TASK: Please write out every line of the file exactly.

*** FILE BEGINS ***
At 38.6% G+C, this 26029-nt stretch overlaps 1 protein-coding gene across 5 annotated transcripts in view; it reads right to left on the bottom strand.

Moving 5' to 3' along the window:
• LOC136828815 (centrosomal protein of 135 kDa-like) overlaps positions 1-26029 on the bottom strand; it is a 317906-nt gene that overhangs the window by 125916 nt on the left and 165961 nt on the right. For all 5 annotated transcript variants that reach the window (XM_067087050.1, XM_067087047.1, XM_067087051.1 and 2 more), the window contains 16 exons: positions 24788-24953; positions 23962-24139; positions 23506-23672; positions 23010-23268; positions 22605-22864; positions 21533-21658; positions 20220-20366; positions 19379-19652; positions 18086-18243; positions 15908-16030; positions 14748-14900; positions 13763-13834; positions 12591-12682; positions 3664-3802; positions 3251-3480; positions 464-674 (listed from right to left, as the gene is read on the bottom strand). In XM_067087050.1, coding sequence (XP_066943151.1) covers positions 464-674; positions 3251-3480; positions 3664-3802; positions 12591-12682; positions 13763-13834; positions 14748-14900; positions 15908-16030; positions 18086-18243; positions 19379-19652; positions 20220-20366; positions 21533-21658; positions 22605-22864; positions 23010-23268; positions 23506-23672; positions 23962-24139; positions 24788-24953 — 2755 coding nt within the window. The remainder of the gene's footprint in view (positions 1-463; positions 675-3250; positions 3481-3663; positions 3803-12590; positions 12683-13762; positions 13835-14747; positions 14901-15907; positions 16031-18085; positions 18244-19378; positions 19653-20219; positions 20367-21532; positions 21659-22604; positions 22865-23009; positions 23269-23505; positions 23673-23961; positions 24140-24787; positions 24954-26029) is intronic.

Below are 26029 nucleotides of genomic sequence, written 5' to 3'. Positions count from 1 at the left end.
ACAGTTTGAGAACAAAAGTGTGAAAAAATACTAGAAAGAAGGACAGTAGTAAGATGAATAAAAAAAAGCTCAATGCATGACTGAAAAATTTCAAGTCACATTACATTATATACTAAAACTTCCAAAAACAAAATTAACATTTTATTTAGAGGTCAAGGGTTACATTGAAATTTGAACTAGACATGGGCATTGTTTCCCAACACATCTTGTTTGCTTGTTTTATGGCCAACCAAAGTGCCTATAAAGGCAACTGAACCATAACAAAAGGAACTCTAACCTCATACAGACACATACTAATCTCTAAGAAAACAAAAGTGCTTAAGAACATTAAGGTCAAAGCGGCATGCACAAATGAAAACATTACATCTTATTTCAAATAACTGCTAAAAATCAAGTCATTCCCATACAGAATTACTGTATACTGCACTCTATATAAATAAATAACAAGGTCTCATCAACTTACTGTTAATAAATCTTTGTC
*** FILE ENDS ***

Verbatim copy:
At 38.6% G+C, this 26029-nt stretch overlaps 1 protein-coding gene across 5 annotated transcripts in view; it reads right to left on the bottom strand.

Moving 5' to 3' along the window:
• LOC136828815 (centrosomal protein of 135 kDa-like) overlaps positions 1-26029 on the bottom strand; it is a 317906-nt gene that overhangs the window by 125916 nt on the left and 165961 nt on the right. For all 5 annotated transcript variants that reach the window (XM_067087050.1, XM_067087047.1, XM_067087051.1 and 2 more), the window contains 16 exons: positions 24788-24953; positions 23962-24139; positions 23506-23672; positions 23010-23268; positions 22605-22864; positions 21533-21658; positions 20220-20366; positions 19379-19652; positions 18086-18243; positions 15908-16030; positions 14748-14900; positions 13763-13834; positions 12591-12682; positions 3664-3802; positions 3251-3480; positions 464-674 (listed from right to left, as the gene is read on the bottom strand). In XM_067087050.1, coding sequence (XP_066943151.1) covers positions 464-674; positions 3251-3480; positions 3664-3802; positions 12591-12682; positions 13763-13834; positions 14748-14900; positions 15908-16030; positions 18086-18243; positions 19379-19652; positions 20220-20366; positions 21533-21658; positions 22605-22864; positions 23010-23268; positions 23506-23672; positions 23962-24139; positions 24788-24953 — 2755 coding nt within the window. The remainder of the gene's footprint in view (positions 1-463; positions 675-3250; positions 3481-3663; positions 3803-12590; positions 12683-13762; positions 13835-14747; positions 14901-15907; positions 16031-18085; positions 18244-19378; positions 19653-20219; positions 20367-21532; positions 21659-22604; positions 22865-23009; positions 23269-23505; positions 23673-23961; positions 24140-24787; positions 24954-26029) is intronic.

Below are 26029 nucleotides of genomic sequence, written 5' to 3'. Positions count from 1 at the left end.
ACAGTTTGAGAACAAAAGTGTGAAAAAATACTAGAAAGAAGGACAGTAGTAAGATGAATAAAAAAAAGCTCAATGCATGACTGAAAAATTTCAAGTCACATTACATTATATACTAAAACTTCCAAAAACAAAATTAACATTTTATTTAGAGGTCAAGGGTTACATTGAAATTTGAACTAGACATGGGCATTGTTTCCCAACACATCTTGTTTGCTTGTTTTATGGCCAACCAAAGTGCCTATAAAGGCAACTGAACCATAACAAAAGGAACTCTAACCTCATACAGACACATACTAATCTCTAAGAAAACAAAAGTGCTTAAGAACATTAAGGTCAAAGCGGCATGCACAAATGAAAACATTACATCTTATTTCAAATAACTGCTAAAAATCAAGTCATTCCCATACAGAATTACTGTATACTGCACTCTATATAAATAAATAACAAGGTCTCATCAACTTACTGTTAATAAATCTTTGTC